A letter addressed to all owners and residents dated November 24, 1980, signed by Thomas J. Byrne, President of the Board of Directors, stated in part: “Its facilities, clubhouse, pool, golf course, lawns, tennis courts, furniture, etc. must be kept in condition to make us proud of our selected home sites. This is mandatory if we are to keep up our home values and see them appreciate as they have been doing. The Board members, being homeowners themselves, recognize that they must do this as frugally as possible to keep from pricing ourselves out of the market.”

The next Condominium Association filing would not take place for another three years. On October 15, 1981, a Condominium Association filing was made for Phase 6-1 consisting of 88 units which included 80-120 (even) Maple Drive, 89-119 (odd) Maple Drive and all of Apple Drive. On January 30, 1985, Phase 6-2 made its Condominium Association filing covering all of Willow Lane and Oak Court. With this filing, Fairway Mews, as it now exists, was completed.  Although the legal aspects were finished, there were many matters to be addressed. Speed bumps had been placed in the entry roads; these were eventually removed. (They were blamed for hurting the underpinnings of Jaguars!!)

Residents were informed by newsletter dated February 2, 1982, that due to inflation and added expenses related to the golf course, the Board of Directors felt that golfers should bear the burden of these extra costs. Therefore, as of April 1, 1982, all residents could purchase a $12 monthly card entitling them to unlimited golf for that month. Residents not choosing to pay the monthly fee would be charged $2 per round. Four free guests per month for each resident would be continued as in the past.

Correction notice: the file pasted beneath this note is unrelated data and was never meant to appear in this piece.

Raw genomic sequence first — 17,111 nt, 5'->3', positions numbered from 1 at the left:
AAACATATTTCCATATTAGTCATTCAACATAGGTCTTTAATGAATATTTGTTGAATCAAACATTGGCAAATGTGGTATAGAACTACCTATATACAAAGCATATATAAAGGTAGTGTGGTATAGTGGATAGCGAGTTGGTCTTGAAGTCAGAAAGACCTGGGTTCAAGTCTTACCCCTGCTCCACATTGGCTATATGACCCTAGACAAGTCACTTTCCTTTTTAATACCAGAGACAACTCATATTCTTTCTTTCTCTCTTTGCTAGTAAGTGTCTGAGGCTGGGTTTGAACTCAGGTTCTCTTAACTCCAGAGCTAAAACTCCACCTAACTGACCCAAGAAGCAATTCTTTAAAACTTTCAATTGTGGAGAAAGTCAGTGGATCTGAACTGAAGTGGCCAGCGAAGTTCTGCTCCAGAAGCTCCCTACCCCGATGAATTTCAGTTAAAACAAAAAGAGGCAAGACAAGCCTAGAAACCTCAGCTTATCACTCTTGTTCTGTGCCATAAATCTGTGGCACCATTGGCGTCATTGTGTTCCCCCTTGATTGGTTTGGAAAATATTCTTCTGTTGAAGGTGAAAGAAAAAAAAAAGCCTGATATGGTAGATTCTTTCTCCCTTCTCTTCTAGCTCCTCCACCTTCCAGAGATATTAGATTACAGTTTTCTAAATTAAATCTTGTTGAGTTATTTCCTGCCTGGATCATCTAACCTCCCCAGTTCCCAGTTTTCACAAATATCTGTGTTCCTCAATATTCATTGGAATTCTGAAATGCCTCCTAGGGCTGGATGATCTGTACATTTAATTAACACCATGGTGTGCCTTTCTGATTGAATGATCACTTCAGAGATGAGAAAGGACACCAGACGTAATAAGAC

In the same newsletter, it was announced that Fairway Mews had been made a separate voting district by the Spring Lake Heights Borough Council and that, on election days, voting machines would be placed in the clubhouse for the convenience of the residents of the Mews. Unfortunately, a few years later, due to a congressional redistricting which included voters residing outside the Mews, the separate voting district was discontinued. The Borough Hall became the Mews’ voting place.

Another “good old days” item from a newsletter of May 1985: June bus trip to attend Neil Simon’s “Biloxi Blues” in New York City–bus fare, show ticket, tip for driver, wine and snacks, $43. Also, an October 1985 bus trip to attend “La Cage au Folles”–bus fare, show ticket, tip for driver, wine and snacks, $56. Obviously, inflation was beginning to creep in.

During this time period the Fairway Mews Country Club sponsored social activities with volunteers being in charge of the special events planned. It was also in the May 1985 newsletter that mention was made of the need to enlarge the clubhouse. An expansion was ultimately added to the end of the clubhouse facing the putting green.